print this page - save to favorites print this page add to favorites

Surfactants and the Skin

When a cleanser, or any other surfactant product, is rinsed from the skin, slight deposits of surfactant tend to remain. Even some of the less aggressive surfactants can cause a temporary disruption of the keratin protein, eventually leading to increased water loss from the stratum corneum. Repeated surfactant exposure leads to increased water loss. Some surfactants can also damage the lipid structures or even strip them out. This also interferes with the barrier function of the skin so that significant amounts of water may be lost, and the skin can become dry and even flaky.

People with sensitive, type I skins are particularly vulnerable to irritation by harsh surfactants, particularly around the delicate skin of the eyes.  

People like this, who have sensitive type I skins, may be particularly vulnerable to skin irritations to surfactants.

People like this, who have sensitive type I skins, may be particularly vulnerable to skin irritations to surfactants.

Personal cleansing products are now formulated by leading cosmetic manufacturers to be mild but still effective. They are provided in forms that can be used at the sink or in the shower, and often incorporate moisturising ingredients that are deposited on the skin while showering.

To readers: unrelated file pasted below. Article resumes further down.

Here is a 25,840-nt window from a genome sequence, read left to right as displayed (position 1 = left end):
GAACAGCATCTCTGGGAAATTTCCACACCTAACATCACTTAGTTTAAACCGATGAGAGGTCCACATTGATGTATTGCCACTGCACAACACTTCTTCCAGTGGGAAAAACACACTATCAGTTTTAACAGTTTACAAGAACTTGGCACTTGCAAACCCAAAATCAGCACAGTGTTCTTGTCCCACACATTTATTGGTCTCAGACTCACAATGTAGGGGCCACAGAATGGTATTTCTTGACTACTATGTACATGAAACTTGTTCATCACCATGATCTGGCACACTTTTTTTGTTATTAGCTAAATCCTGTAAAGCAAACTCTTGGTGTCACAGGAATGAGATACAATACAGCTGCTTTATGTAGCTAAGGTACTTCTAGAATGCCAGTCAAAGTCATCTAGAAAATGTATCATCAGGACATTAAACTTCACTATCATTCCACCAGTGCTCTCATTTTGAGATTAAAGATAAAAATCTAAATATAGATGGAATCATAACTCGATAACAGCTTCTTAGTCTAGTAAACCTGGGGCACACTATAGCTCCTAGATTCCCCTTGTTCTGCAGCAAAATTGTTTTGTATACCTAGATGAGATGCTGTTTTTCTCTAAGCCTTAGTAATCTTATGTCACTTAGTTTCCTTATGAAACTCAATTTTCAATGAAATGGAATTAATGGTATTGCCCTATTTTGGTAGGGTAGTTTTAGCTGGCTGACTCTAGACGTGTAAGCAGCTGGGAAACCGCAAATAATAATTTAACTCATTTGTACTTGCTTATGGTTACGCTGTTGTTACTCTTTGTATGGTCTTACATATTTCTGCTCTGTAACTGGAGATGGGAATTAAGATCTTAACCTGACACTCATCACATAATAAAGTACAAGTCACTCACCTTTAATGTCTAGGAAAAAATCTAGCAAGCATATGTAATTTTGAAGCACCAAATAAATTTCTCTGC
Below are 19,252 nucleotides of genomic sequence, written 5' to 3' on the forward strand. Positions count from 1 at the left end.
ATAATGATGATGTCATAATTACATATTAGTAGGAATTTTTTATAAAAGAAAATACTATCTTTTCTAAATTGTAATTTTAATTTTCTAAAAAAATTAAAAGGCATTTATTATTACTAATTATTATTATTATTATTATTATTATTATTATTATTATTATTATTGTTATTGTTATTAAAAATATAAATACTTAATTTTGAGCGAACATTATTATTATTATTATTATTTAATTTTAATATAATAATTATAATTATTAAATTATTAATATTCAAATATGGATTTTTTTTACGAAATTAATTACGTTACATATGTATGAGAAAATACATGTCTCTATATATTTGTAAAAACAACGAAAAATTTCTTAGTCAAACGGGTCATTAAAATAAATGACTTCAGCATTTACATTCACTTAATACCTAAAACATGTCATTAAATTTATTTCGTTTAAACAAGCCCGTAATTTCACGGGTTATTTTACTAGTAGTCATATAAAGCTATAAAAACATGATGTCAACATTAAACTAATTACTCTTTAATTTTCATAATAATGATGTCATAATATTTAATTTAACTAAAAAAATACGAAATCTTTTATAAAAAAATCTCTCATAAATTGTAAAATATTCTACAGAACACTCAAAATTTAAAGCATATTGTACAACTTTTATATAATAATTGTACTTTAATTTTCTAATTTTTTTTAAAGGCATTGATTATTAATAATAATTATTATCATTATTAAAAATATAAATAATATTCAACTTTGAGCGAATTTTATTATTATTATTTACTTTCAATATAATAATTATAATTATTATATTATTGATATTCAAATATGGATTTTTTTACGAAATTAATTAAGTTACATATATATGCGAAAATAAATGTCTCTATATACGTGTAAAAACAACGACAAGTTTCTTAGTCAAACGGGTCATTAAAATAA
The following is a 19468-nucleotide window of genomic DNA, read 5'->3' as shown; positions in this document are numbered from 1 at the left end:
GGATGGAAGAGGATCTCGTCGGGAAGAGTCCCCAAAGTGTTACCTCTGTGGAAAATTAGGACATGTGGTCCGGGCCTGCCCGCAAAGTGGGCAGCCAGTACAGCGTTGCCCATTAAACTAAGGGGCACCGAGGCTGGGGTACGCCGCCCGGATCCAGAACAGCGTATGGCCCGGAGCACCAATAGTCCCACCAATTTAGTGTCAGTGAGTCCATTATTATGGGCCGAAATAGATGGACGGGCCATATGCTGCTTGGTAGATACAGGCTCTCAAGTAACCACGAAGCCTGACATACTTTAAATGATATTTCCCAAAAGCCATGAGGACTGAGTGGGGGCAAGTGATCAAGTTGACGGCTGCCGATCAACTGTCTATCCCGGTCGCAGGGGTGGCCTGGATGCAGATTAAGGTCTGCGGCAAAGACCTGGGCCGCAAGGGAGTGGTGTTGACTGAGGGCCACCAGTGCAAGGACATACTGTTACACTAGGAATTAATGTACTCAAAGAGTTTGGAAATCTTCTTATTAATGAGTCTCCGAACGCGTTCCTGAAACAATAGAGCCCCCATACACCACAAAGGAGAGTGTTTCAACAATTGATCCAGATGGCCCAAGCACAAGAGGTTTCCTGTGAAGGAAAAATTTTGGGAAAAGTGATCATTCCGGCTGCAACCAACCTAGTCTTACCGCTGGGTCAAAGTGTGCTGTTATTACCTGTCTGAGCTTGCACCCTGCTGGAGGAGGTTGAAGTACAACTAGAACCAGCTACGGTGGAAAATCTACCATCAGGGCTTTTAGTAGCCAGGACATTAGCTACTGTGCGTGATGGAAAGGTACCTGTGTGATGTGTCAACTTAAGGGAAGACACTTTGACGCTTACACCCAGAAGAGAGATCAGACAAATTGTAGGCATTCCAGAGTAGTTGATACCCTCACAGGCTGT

Modern skin care products combine gentle cleansing agents (syndets) with moisturising ingredients. Application in the shower using a 'puff' has a mildly exfoliating action and forms an increasing part of body care for many people.

Modern skin care products combine gentle cleansing agents (syndets) with moisturising ingredients. Application in the shower using a 'puff' has a mildly exfoliating action and forms an increasing part of body care for many people.

Skin care cosmetic ingredients dictionary

INCI name Function

Water Solvent
Sodium laureth sulfate Mild cleansing and lathering
Glycine soja
Moisturizer/occlusive
Sodium lauroamphoacetate Mild cleansing and lathering
PEG-6 caprylic/capric glycerides
Moisturizer/emollient
Palm kernel acid Thickener/skin conditioner
Magnesium sulfate Thickener
Glycerin
Moisturizer/humectant
Cocamide MEA Mild cleansing and lathering
Citric acid Adjusts pH
Maleated soybean oil
Moisturizer/emollient/occlusive
Fragrance Fragrance
Polyquaternium-10 Skin conditioner and emollient
Disodium EDTA
Chelator
Sodium benzoate Preservative
DMDM hydantoin Preservative

 

 

 

 

 

 

 

 

 

 

 

 

 

 

 

Typical formulation of a cleanser with moisturising ingredients. The use by consumers of this kind of product in the shower is increasing.

Measuring the mildness of cleansers

A recognised method of assessing whether a product will irritate the skin is the Forearm Controlled Application Test (FCAT). 

This involves using an exaggerated washing procedure to measure irritation for five consecutive days. The dryness and/or redness of the skin is recorded on day 1, using a standardised scale, and again on day 5. Measurements of skin hydration are taken at the same time.

The results can be compared with the results for a known mild surfactant product.

 

© 2013 Procter & Gamble | Home | Site Map | Privacy Notice | Ad ChoicesAd Choices P&G Beauty & Grooming
The Procter & Gamble Company BBB Business Review